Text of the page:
Will Zhang Garden become another luxury landmark in Shanghai?

After four years of protective renovation, Zhang Garden (or Zhang Yuan in Chinese) has had a new lease on life. The western part of China’s first modern pleasure garden started welcoming visitors on 1 December 2022 with global luxury labels who had been eyeing the compound, including Bulgari Parfums, Dior, Gucci, Louis Vuitton, Moёt & Chandon and Vacheron Constantin, rushing to grab a foothold in the neighbourhood sitting at the heart of West Nanjing Road in the metropolis of Shanghai. The most famous and flourishing of commercial streets, it generated an annual revenue of 30 billion RMB ($4.30 billion) in 2021, according to the Chinese economic media outlet 21st Economics.

Formerly known as Arcadia Hall, the site was first built in 1878 as a fairground for foreigners. Zhang Garden came to life later when the area was acquired by Zhang Shuhe in 1882, a businessman from the neighbouring city of Wuxi and was opened up to the public afterwards. Therefore, it carries on the local heritage of Shikumen (or Stone Warehouse Gate), a classic Shanghainese architectural style that combines Western and traditional Chinese architecture designs, which has been classified as type one “lilong” (lane houses) residences.

Zhang Garden is the largest, most exhaustive and diversified building complexes of its kind in Shanghai.

“The Shikumen architecture comprises of new style lilong, and fine mansions and villas,” said Shen Xiaoming, Zhang Garden restoration project designer in an interview with Chinese media, The Paper, “Zhang Garden bears artistic personality, integrity and diversity.”

With a well-integrated neighbourhood layout, and a range of historical architectures symbolising different cultures, Zhang Garden is the largest, most exhaustive and diversified building complexes of its kind in Shanghai. The cultural background has set the compound apart from traditional commercial complexes, as commented by Hu Danting, consultant for the East China region of the American commercial real estate services and investment firm (CBRE), who is also responsible for Zhang Garden’s merchants.

“The historic uniqueness carried by Zhang Garden’s century-old buildings have provided a bedding ground for big brands, facilitating the integration of brands’ value and local history…This has also been a new experiment in experiential retail,” added Hu.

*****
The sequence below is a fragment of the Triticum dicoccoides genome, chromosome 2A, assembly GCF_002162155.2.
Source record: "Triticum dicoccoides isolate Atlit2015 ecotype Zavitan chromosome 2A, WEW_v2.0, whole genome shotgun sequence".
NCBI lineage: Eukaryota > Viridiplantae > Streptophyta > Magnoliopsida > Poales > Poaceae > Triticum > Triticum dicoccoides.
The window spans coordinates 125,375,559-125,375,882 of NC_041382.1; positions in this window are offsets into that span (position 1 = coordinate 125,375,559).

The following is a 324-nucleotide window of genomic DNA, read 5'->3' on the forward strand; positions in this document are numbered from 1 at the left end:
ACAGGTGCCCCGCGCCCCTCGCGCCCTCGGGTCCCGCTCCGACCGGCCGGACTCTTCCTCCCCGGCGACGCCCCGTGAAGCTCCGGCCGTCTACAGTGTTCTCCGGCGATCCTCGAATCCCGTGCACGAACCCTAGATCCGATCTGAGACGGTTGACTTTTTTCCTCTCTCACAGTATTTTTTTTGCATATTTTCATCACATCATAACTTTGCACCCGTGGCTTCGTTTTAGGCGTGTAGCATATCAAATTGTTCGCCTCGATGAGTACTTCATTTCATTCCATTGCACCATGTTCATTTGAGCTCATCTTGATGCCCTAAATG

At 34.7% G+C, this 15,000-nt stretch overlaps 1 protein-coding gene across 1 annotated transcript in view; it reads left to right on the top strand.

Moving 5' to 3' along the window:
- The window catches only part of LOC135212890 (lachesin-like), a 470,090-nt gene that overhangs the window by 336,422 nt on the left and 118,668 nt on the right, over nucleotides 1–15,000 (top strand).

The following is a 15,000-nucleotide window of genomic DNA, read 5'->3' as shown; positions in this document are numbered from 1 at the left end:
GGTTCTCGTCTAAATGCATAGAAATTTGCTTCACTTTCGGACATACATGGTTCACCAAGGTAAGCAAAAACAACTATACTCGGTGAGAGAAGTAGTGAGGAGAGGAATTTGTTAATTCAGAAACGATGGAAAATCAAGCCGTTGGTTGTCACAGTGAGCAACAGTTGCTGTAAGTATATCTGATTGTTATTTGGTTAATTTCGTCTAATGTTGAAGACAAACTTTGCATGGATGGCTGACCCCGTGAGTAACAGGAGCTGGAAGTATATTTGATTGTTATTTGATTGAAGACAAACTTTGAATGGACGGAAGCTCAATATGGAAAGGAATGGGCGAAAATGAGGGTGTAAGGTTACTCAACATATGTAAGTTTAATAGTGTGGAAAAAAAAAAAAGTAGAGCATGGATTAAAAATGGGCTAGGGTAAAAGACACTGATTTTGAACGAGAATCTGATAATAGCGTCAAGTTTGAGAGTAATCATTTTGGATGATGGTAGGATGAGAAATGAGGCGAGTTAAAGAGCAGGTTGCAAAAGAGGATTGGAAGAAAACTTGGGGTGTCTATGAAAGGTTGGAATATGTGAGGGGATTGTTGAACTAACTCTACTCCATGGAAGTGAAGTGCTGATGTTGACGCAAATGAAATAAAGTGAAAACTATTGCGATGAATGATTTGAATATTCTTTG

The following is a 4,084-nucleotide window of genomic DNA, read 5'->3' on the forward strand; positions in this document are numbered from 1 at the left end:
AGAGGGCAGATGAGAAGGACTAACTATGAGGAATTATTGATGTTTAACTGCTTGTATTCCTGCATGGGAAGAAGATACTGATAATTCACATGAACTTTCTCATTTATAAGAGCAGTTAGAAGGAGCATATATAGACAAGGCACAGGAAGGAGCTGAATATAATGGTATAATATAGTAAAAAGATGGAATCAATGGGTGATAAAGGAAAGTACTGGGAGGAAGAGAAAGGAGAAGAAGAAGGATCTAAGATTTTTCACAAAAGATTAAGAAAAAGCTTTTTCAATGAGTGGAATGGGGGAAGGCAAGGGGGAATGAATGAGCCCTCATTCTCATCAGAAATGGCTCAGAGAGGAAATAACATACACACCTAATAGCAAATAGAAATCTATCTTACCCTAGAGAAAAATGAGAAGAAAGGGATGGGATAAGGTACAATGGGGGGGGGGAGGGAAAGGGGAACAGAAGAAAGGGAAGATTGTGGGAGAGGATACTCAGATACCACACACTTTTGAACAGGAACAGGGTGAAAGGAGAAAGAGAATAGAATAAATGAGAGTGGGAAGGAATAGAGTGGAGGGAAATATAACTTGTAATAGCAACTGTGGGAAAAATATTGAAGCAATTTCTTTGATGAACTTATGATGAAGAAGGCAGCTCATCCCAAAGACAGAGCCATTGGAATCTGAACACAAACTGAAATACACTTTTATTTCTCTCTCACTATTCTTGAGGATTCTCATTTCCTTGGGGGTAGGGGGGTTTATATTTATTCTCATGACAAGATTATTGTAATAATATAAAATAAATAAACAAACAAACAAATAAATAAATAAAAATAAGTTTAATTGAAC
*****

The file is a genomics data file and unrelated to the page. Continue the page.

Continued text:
Home-style showcase spaces have coincidently been the go-to amongst luxury marketers.

Leveraging the compound’s cultural uniqueness and its residential characteristics, home-style showcase spaces have coincidently been the go-to amongst those luxury brands in a bid to resonate with the city’s shrewd Gen Z and Millennials through a retro-modern lifestyle.

While Louis Vuitton opened its first global home store with the house’s signature homeware collection Objet Nomades, Dior also debut its iconic Medallion chair, Miss Dior, created by the French industrial designer Philippe Starck to enhance the home ambience.

The mansion’s other offerings range from womenswear and menswear to handbags and shoes which are displayed in a cloakroom-like space. And the artistic installation designed by Italian contemporary artist Pietro Ruffo and a lounge room, CAFÉ DIOR has further strengthened the sense of home.

Zhang Garden carries an invaluable agency for luxury marketers to capitalise on given its overall mood is compatible with the deluxe positioning.

Another home store was curated by the Swiss timepiece maker, Vacheron Constantin. Occupying a four-story building, the exhibition titled Maison 1755 The Art of Time [HOME] presents four chapters including Inspiration Space, Premium Watchmaking, Imaginary Space and Art Room, showcasing the legendary collections, its delicate craftsmanship as well as artworks created in collaboration with artists from the Central Academy of Fine Arts, where the local’s interpretation of modern life in the Chinese city has been recreated.

These brands’ moves have exemplified the cultural and societal values that Zhang Garden embodies, which would also be an invaluable agency for luxury marketers to capitalise on considering the neighbourhood’s overall mood is compatible with their deluxe positioning. Such an environment is also in line with their tendency to create more immersive and experiential activities in exchange for better consumer engagement with China’s lucrative demographics. Therefore, the reopening of Zhang Garden could be a boost for players in the world’s second-largest luxury market